Dir: Hong Won-chan. South Korea. 2015. 111mins.


Taking office politics to the extreme, Hong Won-chan’s feature debut turns into a bloodbath after a worker brutally slaughters his family and returns to his place of work but isn’t seen leaving the building. Some of the underlying critique is engaging though it soon becomes clear the film is more about the thrills than it is about the message.

There isn’t a shortage of supporting roles, but with with so many characters in the mix, it makes it more difficult for the leads, especially, to break through. 

Premiering as a midnight screening at Cannes, Office has found an ideal launching pad, given its genre elements - which should entice festival programmers at the least. The fact that Hong Won-chan also worked as scriptwriter on Na Hong-jin’s The Chaser and The Yellow Sea will help pique further interest in this feature.

Office, however, feels quite different - it’s largely an interior piece, set of course in an office, and so there’s no hint of the relentless exterior set-piece work synonymous with the films of Na Hong-jin.

Office sets out by following Byung-guk (Bae Seong-woo), an office worker, as he returns home to his family. For no apparent reason he then suddenly murders his wife, mother and son and soon disappears until he’s later seen on CCTV by the police entering - but not leaving - the office block where he works.

Meanwhile the police have begun questioning his colleagues as they try to determine Byung-guk’s motives. Although they can’t fathom why he would commit such a heinous crime, something isn’t quite right. The detective leading the case (Park Sung-woong) discovers that intern Mirae (Ko Ah-sung) was close to Byung-guk, and so tries to dig deeper.

Once the police figure out he’s still in the building and the body count increases, Office shifts into a different gear and edges closer to a full-fledged horror pic.

The social commentary is at times interesting and addresses some of the same issues tackled in the independent film 10 Minutes, which also followed an intern who struggles to secure a permanent position. But Office is a far gorier and more commercial affair, relying on genre conventions to push the narrative forward.

Hong competently exploits the limitations of space to deliver the necessary thrills within the confines of the office, making it potentially appealing for fans of such cinema. But with less focus on the story itself in the film’s latter stages, the narrative suffers from a weak conclusion.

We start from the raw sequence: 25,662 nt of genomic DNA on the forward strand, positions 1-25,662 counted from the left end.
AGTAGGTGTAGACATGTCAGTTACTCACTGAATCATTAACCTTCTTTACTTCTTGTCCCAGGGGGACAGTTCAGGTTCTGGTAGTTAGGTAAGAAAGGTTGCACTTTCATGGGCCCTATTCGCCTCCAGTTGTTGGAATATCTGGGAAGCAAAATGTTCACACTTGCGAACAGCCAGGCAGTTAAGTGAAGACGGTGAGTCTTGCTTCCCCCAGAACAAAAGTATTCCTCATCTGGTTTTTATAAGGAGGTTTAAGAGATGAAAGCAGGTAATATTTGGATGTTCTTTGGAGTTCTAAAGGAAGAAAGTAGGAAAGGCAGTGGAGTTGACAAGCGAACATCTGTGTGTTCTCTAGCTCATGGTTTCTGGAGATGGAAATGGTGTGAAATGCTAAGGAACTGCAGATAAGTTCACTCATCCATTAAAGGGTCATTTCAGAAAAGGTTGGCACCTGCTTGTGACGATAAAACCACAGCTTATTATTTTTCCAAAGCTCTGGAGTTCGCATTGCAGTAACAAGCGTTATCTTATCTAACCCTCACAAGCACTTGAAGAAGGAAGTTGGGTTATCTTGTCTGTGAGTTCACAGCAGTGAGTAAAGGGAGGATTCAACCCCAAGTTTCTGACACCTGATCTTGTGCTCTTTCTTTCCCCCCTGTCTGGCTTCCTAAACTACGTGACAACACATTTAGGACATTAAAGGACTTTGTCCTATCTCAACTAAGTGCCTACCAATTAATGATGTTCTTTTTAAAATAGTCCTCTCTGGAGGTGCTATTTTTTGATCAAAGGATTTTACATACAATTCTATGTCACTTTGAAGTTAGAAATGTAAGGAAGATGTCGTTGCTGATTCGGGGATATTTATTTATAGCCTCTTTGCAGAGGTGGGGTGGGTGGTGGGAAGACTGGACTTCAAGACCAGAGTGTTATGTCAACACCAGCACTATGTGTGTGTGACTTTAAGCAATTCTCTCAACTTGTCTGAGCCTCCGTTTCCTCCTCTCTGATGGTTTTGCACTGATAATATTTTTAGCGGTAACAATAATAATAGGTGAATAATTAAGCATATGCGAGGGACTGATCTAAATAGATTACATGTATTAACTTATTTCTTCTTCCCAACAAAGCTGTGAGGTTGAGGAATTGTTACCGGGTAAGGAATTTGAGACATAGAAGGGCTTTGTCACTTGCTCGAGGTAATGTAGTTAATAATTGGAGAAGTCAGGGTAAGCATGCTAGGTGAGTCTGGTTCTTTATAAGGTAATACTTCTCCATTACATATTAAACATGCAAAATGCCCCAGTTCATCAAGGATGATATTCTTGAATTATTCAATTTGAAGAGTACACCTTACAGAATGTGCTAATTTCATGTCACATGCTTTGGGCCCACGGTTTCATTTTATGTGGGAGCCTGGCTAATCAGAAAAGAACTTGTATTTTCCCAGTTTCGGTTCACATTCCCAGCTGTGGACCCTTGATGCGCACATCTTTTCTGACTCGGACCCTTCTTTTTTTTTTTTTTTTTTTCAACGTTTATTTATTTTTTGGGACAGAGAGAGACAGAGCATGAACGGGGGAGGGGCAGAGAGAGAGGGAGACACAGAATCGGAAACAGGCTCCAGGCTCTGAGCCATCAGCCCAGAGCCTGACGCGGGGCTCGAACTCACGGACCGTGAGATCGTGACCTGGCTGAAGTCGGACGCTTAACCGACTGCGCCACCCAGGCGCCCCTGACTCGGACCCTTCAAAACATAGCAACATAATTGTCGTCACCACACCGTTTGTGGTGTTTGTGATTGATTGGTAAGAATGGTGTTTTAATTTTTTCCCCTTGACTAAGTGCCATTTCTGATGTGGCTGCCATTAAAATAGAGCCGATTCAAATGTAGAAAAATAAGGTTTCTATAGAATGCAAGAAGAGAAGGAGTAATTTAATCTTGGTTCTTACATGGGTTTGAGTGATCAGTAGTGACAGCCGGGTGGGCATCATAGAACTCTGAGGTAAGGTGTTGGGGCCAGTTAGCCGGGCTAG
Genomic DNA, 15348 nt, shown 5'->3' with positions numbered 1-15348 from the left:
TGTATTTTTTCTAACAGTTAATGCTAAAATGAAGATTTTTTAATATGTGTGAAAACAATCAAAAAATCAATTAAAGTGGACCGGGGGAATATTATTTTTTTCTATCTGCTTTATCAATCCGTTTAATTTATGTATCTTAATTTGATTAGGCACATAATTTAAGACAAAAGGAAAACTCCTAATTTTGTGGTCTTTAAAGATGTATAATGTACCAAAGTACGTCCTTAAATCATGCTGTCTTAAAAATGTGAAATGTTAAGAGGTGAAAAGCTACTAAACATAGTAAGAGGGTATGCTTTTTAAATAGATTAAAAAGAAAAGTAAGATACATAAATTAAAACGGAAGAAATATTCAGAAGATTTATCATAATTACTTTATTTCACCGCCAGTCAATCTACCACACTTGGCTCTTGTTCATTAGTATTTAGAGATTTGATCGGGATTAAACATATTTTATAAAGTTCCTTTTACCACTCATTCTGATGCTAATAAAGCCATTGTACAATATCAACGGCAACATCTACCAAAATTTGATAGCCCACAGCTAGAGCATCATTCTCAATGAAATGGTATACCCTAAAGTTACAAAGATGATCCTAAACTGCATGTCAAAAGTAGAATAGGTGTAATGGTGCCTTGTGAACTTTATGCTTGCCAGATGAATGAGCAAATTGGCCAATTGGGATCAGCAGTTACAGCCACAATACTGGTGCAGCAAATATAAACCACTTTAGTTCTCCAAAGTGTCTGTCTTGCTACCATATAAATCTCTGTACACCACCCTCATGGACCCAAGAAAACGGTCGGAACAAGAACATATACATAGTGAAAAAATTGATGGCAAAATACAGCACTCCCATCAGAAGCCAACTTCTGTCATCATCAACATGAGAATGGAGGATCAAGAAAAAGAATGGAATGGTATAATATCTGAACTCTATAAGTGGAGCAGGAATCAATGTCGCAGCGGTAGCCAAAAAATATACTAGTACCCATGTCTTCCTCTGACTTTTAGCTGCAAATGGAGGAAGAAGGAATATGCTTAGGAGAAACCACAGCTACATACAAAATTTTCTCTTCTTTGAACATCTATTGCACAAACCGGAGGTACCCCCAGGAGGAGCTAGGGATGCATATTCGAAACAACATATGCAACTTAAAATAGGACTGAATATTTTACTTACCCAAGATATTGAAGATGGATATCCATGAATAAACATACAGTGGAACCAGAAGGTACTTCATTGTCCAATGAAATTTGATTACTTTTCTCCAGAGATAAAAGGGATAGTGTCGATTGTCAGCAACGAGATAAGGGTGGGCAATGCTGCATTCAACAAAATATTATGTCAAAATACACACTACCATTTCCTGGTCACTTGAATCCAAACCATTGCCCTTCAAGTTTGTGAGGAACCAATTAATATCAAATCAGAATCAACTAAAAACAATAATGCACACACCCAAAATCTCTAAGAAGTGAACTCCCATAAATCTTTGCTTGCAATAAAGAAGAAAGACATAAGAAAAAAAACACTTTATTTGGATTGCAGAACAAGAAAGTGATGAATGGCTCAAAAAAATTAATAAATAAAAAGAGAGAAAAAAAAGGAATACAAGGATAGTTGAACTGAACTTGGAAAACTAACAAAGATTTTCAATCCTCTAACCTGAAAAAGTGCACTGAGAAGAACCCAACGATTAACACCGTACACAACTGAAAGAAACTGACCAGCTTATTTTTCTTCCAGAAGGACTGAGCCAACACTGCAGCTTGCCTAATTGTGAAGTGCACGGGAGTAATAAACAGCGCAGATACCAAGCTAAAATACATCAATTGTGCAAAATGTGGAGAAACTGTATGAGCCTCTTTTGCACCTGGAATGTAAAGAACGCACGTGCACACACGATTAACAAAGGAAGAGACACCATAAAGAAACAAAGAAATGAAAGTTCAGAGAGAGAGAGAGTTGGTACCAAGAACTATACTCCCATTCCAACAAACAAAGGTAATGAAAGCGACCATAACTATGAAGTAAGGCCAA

Ko Ah-sung (Snowpiercer, The Host) is a suitable fit as the rather mysterious office intern as she takes on more sizable roles. Park Sung-woong (New World, The Shameless) who often plays villains, including a serial killer in The Deal, is bland but convincing as the detective. Given that Bae Seong-woo’s character is out of view for much of the film, he plays a somewhat minor role, despite being at the centre of the narrative.

There isn’t a shortage of supporting roles; from the results-driven department director played by Kim Eui-sung (Hill of Freedom) to the other colleagues including the independent but self-centered Hong Ji-sun (Ryu Hyun-kyung, who will soon appear in Im Sang-soo’s forthcoming Intimate Enemies). No-one puts a foot wrong but with so many characters in the mix, it makes it more difficult for the leads, especially, to break through. 

With a Korean release planned for August, Office should benefit from the sweltering heat which normally attracts local viewers to horror films each year, even though such films are not as successful as they once were domestically. That being said, given its mix of social critique and horror elements, it will hope to repeat the success of Hide and Seek, which was a surprise hit in 2013.

Written and produced by Choi Yun-jin (her second film working such dual roles after Steel Cold Winter in 2013), Office shows elements of promise, but one wonders whether Hong could make an even stronger impression by writing as well as directing his own work next time.

Production Company: Film Blossom

Contact: 9ers Entertainment, angela@niners.co.kr

Producer: Choi Yun-jin

Screenplay: Choi Yun-jin, Hong Won-chan

Cinematography: Park Yong-soo

Production Design: Shin Yu-jin

Editing: Kim Sun-min

Music: Chong Jee-hoon, Ahn So-young

Main Cast: Ko Ah-sung, Park Sung-woong, Bae Seong-woo, Kim Eui-sung, Ryu Hyun-kyung